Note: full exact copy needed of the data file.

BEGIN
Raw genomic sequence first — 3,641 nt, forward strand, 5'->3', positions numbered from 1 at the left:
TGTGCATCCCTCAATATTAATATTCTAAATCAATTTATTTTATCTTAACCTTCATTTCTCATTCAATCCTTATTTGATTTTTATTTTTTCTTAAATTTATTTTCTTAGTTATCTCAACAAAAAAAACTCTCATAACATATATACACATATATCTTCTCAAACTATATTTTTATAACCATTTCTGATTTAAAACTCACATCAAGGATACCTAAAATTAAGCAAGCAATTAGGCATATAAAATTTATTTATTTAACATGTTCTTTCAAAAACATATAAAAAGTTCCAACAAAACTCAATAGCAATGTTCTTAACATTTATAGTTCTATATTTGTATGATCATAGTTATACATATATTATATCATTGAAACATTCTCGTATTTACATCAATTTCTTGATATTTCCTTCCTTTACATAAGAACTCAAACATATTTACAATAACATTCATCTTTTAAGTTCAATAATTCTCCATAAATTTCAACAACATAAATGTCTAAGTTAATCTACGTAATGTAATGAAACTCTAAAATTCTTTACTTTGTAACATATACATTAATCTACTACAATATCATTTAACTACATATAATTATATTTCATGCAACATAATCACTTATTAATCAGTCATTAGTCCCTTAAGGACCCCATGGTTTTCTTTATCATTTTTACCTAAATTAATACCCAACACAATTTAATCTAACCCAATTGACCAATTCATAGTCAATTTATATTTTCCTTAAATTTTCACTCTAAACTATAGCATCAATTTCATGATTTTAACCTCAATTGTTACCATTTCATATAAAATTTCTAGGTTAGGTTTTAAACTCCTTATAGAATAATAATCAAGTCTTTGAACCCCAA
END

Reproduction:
Raw genomic sequence first — 3,641 nt, forward strand, 5'->3', positions numbered from 1 at the left:
TGTGCATCCCTCAATATTAATATTCTAAATCAATTTATTTTATCTTAACCTTCATTTCTCATTCAATCCTTATTTGATTTTTATTTTTTCTTAAATTTATTTTCTTAGTTATCTCAACAAAAAAAACTCTCATAACATATATACACATATATCTTCTCAAACTATATTTTTATAACCATTTCTGATTTAAAACTCACATCAAGGATACCTAAAATTAAGCAAGCAATTAGGCATATAAAATTTATTTATTTAACATGTTCTTTCAAAAACATATAAAAAGTTCCAACAAAACTCAATAGCAATGTTCTTAACATTTATAGTTCTATATTTGTATGATCATAGTTATACATATATTATATCATTGAAACATTCTCGTATTTACATCAATTTCTTGATATTTCCTTCCTTTACATAAGAACTCAAACATATTTACAATAACATTCATCTTTTAAGTTCAATAATTCTCCATAAATTTCAACAACATAAATGTCTAAGTTAATCTACGTAATGTAATGAAACTCTAAAATTCTTTACTTTGTAACATATACATTAATCTACTACAATATCATTTAACTACATATAATTATATTTCATGCAACATAATCACTTATTAATCAGTCATTAGTCCCTTAAGGACCCCATGGTTTTCTTTATCATTTTTACCTAAATTAATACCCAACACAATTTAATCTAACCCAATTGACCAATTCATAGTCAATTTATATTTTCCTTAAATTTTCACTCTAAACTATAGCATCAATTTCATGATTTTAACCTCAATTGTTACCATTTCATATAAAATTTCTAGGTTAGGTTTTAAACTCCTTATAGAATAATAATCAAGTCTTTGAACCCCAA